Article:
The fourth goal said as much about Bochum as it did St. Pauli. Bochum have now conceded 55 goals this season, the highest in the 2.Bundesliga, and it’s no surprise. The passing and movement from St. Pauli was great, but Bochum’s attempt at defending makes St. Pauli look like Arsenal from the 1990s. The passing move ended with Thy alone inside the box to tap home in the easiest of fashions. Sobota came off the bench to score the fifth, picking up the ball on the edge of box and ghosting past the hapless defenders before firing home. Thumped, indeed.

Unfortunately a controversial win for 1860 Munich over Nurnberg means St. Pauli could still be relegated next weekend, which we’ll look at more over the course of the week, but they’re in a good position to save themselves after a disastrous season. Ewald Lienen, take a bow.

Credit to @PeterKeighery on Twitter for the title!

Preview: FC Heidenheim v FC St. Pauli – 26/04/15

The relegation battle at the bottom of the 2.Bundesliga continues to twist and turn. A huge light at the end of the tunnel appeared for St. Pauli after a last minute winner came out of nowhere to defeat Nuremberg, but the light was somewhat faded over the weekend. On 51 minutes on Saturday afternoon, thinks were looking pretty perfect for FCSP. Former St. Pauli man Michael Gregoritsch had given Bochum an early lead at 1860, and Eintracht Braunschweig had just scored in Aalen to take the lead. Perfect. But the following 39 minutes of football saw a huge twist in the chase for survival. Aalen equalised on 53 minutes, and then in the other game 1860 drew level on 56′. Not too bad, right? Well Ofosu-Ayeh scored Aalen’s winner on 69′, and in the last moments of the game in Munich, Stephan Hain scored a crucial goal for 1860. Just to make matters worse, Aue picked up a 1-0 victory and all 3 points at home to FSV Frankfurt on Sunday, meaning the bottom four teams had all won. As you were, then.

One positive from that was that Greuther Fuerth were now dragged back into the relegation fight. When they beat St. Pauli in mid-February it looked like they’d distanced themselves from the pack, however they’ve not won since. 5 draws and 3 defeats later, they sit on 31 points, just 3 points above St. Pauli on 28th who currently occupy the relegation playoff place. A trip to promotion chasing Karlsruhe, currently unbeaten in 11, isn’t exactly the trip Furth needed either. Elsewhere on Saturday, 1860 travel to Dusseldorf to take on a Fortuna side who have struggled massively since the winter break and still somehow find themselves in 7th spot despite not having won in 3.

So by the time St. Pauli kick off at 13:30 (12:30 UK) on Sunday, hopefully both Furth and 1860 will have dropped points and given St. Pauli a fighting chance of climbing out of the relegation places by the end of the weekend. In order to do so, St. Pauli must take revenge away at a FC Heidenheim side who beat them 3-0 at the Millerntor in November. Heidenheim were brilliant that day, soaking up the pressure from FCSP and counter attacking to great effect. Gulp.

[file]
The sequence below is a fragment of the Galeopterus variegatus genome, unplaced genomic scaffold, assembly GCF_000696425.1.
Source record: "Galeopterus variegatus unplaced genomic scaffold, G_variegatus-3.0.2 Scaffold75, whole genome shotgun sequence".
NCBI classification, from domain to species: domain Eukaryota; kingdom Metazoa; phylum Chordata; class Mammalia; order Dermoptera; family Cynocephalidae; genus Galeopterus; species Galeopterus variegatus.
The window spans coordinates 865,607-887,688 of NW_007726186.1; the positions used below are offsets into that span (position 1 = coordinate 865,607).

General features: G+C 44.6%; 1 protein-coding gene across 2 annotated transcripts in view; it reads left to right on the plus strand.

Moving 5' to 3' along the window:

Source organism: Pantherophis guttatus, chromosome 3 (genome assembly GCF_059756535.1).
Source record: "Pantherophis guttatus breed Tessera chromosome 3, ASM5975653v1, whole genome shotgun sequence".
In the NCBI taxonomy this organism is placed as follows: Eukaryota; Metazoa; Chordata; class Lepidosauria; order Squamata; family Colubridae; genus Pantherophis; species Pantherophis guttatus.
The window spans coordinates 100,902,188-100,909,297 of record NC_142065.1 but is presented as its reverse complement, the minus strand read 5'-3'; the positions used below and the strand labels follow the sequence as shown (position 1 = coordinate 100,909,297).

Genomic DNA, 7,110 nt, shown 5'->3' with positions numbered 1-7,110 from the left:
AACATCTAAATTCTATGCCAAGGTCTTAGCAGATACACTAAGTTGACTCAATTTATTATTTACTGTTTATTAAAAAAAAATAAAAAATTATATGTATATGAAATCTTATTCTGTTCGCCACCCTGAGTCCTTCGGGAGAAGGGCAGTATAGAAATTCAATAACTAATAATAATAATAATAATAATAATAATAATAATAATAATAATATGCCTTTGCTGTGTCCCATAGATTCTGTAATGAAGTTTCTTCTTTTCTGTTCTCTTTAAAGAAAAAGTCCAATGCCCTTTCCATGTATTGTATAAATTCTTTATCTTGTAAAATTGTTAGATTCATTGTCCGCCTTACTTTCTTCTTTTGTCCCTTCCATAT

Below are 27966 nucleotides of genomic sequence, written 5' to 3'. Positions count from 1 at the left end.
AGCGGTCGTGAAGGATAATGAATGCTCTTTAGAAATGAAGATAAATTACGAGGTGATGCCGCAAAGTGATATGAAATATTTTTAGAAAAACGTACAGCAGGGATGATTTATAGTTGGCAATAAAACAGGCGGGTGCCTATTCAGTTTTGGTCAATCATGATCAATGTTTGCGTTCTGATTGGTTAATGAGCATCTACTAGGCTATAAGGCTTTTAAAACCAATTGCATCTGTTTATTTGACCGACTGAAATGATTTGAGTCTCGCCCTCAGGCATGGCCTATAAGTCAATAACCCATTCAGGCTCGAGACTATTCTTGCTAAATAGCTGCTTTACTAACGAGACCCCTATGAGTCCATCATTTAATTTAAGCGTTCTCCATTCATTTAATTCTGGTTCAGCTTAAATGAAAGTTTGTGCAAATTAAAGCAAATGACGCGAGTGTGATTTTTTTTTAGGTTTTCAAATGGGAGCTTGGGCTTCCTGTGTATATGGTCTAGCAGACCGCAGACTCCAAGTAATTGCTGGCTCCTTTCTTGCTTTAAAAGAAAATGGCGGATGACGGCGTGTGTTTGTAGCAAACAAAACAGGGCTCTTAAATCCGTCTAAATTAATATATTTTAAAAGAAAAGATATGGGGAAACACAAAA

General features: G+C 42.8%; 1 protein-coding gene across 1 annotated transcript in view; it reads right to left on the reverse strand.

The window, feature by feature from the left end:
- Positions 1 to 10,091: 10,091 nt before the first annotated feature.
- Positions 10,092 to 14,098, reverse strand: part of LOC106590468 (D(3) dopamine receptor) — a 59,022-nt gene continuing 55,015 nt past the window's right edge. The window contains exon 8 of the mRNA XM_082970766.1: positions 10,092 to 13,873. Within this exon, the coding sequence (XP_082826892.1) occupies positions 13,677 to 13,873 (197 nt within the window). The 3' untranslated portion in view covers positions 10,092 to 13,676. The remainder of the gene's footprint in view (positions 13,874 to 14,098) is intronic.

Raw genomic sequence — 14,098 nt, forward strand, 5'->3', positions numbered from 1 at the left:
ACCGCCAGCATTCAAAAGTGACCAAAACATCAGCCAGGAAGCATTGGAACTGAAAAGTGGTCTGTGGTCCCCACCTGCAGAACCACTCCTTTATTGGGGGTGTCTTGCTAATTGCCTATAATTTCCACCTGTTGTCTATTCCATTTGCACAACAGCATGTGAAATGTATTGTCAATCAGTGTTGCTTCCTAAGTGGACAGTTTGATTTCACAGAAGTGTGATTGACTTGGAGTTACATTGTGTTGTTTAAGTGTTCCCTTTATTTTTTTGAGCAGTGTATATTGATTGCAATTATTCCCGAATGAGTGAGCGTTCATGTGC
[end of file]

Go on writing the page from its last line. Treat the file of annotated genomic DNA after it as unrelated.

Heidenheim haven’t won in 3 which is something for the optimists. But, it’s no surprise given those matches were played against each of the top 3 sides in the division. That said, with 1 win in 5 and only 3 goals in those 5 games, there’s certainly room for optimism for the boys in brown. Plus with only 3 wins this side of the winter break, Heidenheim aren’t the force they were in the first half of the campaign.

But then you have to remember that this is St. Pauli, away from home, with 1 win and 3 amassed from 14 away games so far this season. Big gulp. The guest block will be occupied by a sold-out 1480 following for FCSP. Lienen has declared the team ready, let’s go!

24 points.

720 minutes of football is all that remains of the 2.Bundesliga season. 8 games and a possible 24 points to play for, and St. Pauli sit bottom of the league. You could be forgiven for thinking luck was firmly against St. Pauli, with 4 points dropped in the last 2 games through individual unexplained errors – summed up by Robin Himmelmann’s air-kick in the 89th minute of the game at Union Berlin last week.

Last week a glimmer of hope shone through the clouds though, as fellow relegation battlers Aalen were deducted 2 points due to ‘negative equity’ – a poor financial balance which is against the strict financial licensing conditions of the league. Normally i wouldn’t take happiness in another clubs downfall, but when in desperate need of some luck, it’s hard not to feel satisfied by the outcome.

The points deduction for Aalen leaves them in 16th place on 22 points, ahead of Aue in 17th and St. Pauli in 18th only on goal difference, and gives 1860 Munich a 4 point cushion from the relegation battle in 15th. Into the final 8 games we go, who will survive?

Of the 8 remaining games left, the lowest rank team St. Pauli have to face is Nurnburg – who sit 11th. This includes away trips to Kaiserslautern (2nd), Darmstadt (3rd) and Karlsruhe (4th). Kaiserslautern are unbeaten at home all season, and Darmstadt have only lost once at home. If you’re looking to this article for some optimism, i apologise. With only 1 away win all season, there’s hardly room to go into those away games with confidence.